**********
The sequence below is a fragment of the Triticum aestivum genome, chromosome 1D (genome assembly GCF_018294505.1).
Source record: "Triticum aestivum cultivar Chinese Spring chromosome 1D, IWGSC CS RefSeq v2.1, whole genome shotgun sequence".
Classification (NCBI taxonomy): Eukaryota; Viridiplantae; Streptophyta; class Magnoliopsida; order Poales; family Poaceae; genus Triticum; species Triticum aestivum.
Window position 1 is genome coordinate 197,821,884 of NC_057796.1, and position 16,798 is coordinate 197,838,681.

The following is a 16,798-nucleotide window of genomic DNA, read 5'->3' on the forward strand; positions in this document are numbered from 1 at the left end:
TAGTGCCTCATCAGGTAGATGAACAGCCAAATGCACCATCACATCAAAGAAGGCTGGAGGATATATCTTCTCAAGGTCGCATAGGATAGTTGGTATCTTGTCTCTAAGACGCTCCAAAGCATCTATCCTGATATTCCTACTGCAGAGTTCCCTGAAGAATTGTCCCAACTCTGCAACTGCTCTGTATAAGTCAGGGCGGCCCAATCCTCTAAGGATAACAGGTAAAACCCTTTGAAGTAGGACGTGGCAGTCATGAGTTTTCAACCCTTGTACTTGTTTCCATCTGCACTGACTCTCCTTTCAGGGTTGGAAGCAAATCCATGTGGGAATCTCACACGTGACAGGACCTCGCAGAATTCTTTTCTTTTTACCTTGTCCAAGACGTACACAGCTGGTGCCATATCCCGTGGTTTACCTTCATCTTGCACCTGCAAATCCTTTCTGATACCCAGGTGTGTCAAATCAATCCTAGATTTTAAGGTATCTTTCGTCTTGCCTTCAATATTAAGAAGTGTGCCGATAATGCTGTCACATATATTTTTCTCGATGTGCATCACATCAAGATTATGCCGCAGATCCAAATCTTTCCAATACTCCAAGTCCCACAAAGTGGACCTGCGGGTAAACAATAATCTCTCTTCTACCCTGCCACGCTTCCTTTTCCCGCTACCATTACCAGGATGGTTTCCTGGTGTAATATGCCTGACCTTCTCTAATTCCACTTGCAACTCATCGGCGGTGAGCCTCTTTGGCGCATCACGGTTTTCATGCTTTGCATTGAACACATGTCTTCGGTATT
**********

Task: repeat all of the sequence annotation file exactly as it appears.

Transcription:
The sequence below is a fragment of the Triticum aestivum genome, chromosome 1D (genome assembly GCF_018294505.1).
Source record: "Triticum aestivum cultivar Chinese Spring chromosome 1D, IWGSC CS RefSeq v2.1, whole genome shotgun sequence".
Classification (NCBI taxonomy): Eukaryota; Viridiplantae; Streptophyta; class Magnoliopsida; order Poales; family Poaceae; genus Triticum; species Triticum aestivum.
Window position 1 is genome coordinate 197,821,884 of NC_057796.1, and position 16,798 is coordinate 197,838,681.

The following is a 16,798-nucleotide window of genomic DNA, read 5'->3' on the forward strand; positions in this document are numbered from 1 at the left end:
TAGTGCCTCATCAGGTAGATGAACAGCCAAATGCACCATCACATCAAAGAAGGCTGGAGGATATATCTTCTCAAGGTCGCATAGGATAGTTGGTATCTTGTCTCTAAGACGCTCCAAAGCATCTATCCTGATATTCCTACTGCAGAGTTCCCTGAAGAATTGTCCCAACTCTGCAACTGCTCTGTATAAGTCAGGGCGGCCCAATCCTCTAAGGATAACAGGTAAAACCCTTTGAAGTAGGACGTGGCAGTCATGAGTTTTCAACCCTTGTACTTGTTTCCATCTGCACTGACTCTCCTTTCAGGGTTGGAAGCAAATCCATGTGGGAATCTCACACGTGACAGGACCTCGCAGAATTCTTTTCTTTTTACCTTGTCCAAGACGTACACAGCTGGTGCCATATCCCGTGGTTTACCTTCATCTTGCACCTGCAAATCCTTTCTGATACCCAGGTGTGTCAAATCAATCCTAGATTTTAAGGTATCTTTCGTCTTGCCTTCAATATTAAGAAGTGTGCCGATAATGCTGTCACATATATTTTTCTCGATGTGCATCACATCAAGATTATGCCGCAGATCCAAATCTTTCCAATACTCCAAGTCCCACAAAGTGGACCTGCGGGTAAACAATAATCTCTCTTCTACCCTGCCACGCTTCCTTTTCCCGCTACCATTACCAGGATGGTTTCCTGGTGTAATATGCCTGACCTTCTCTAATTCCACTTGCAACTCATCGGCGGTGAGCCTCTTTGGCGCATCACGGTTTTCATGCTTTGCATTGAACACATGTCTTCGGTATT